Defiant Theresa May 'vows to face down' any Tory leadership challenge
Theresa May has vowed to see off any leadership challenge that comes her way as she prepares for a potentially explosive Cabinet Brexit meeting on Friday.
As backbench Tories turned up the heat ahead of the crunch Chequers summit this week, Mrs May has reportedly told aides she will stay on even if she won any challenge to her leadership "by one vote".
The signatures of forty-eight MPs would be needed to trigger a vote of no confidence in the Tory leader. But the Sunday Times reports that Mrs May will refuse to step aside unless 159 Conservative MPs - more than half of those in Parliament - vote against her.
A senior Tory told the paper: "Theresa thinks that if there is a vote of no confidence she has to win by only one vote. It’s effectively saying to people, ‘Come and have a go if you think you’re hard enough’."
The defiant message to her party came as 36 Tory MPs piled pressure on the Prime Minister to "get tough" with the European Union ahead of Friday's Chequers meeting.
The summit will bring the Cabinet together in a bid to thrash out crucial details of the UK's future relationship with the EU, and comes amid signs that Mrs May's top advisers are pushing for a Norway-style soft Brexit arrangement with the EU which would see Britain observe single market rules on goods.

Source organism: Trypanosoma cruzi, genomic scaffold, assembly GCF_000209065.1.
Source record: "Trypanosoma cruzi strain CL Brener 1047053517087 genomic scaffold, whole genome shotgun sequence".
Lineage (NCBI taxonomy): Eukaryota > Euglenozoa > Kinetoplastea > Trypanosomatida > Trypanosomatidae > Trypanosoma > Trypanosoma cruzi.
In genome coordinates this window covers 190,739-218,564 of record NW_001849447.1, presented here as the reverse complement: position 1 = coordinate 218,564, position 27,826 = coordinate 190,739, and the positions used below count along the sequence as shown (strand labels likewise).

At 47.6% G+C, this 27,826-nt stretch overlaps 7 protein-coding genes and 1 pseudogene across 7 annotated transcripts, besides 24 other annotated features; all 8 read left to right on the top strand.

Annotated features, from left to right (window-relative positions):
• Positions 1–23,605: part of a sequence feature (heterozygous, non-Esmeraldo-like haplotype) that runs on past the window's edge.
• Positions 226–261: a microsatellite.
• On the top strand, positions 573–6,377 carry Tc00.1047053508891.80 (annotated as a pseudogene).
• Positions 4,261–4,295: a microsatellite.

In a move likely to enrage Brexiteers, the plans being floated by civil service Brexit sherpa Olly Robbins would also reportedly see EU citizens given the right to travel freely to the UK if they have a guaranteed job, as well as an ongoing role for the European Court of Justice.
But the 36-strong group of Conservative backbenchers, led by Andrea Jenkyns - who quit the Government in May - use an open letter to the Prime Minister to insist that the UK's exit from the EU "must be absolute".
"We must not remain entangled with the EU’s institutions if this restricts our ability to exercise our sovereignty as an independent nation," it says.
"Anything less will be a weakening of our democracy. Britain must stand firm."
The MPs demand that Mrs May does not extend the Brexit transition period beyond December 2020, and say they will not accept any extension to the two-year withdrawal period already agreed between the UK and the EU.
Number 10 sources have already been forced to deny that the UK is considering a climbdown on free movement in a bid to strike a deal.
"In the build-up to Chequers, there has been some speculation that the UK is willing to allow free movement to continue as part of the negotiations," a Downing Street source said.
"The PM is clear that such a decision would not respect the will of the British people in the referendum."
Meanwhile, European Union insiders have said there is "no hope" of the UK reaching a Brexit deal by October as Mrs May continues to seek Cabinet backing for crucial details like Britain's future customs ties with the EU.
One told the Independent: "We don’t know exactly what she is asking for yet, so how can there be?
"First the UK needs to decide what it wants, then there needs to be a discussion here and even if it is acceptable, there are processes that have to take place first before everyone agrees to move forward."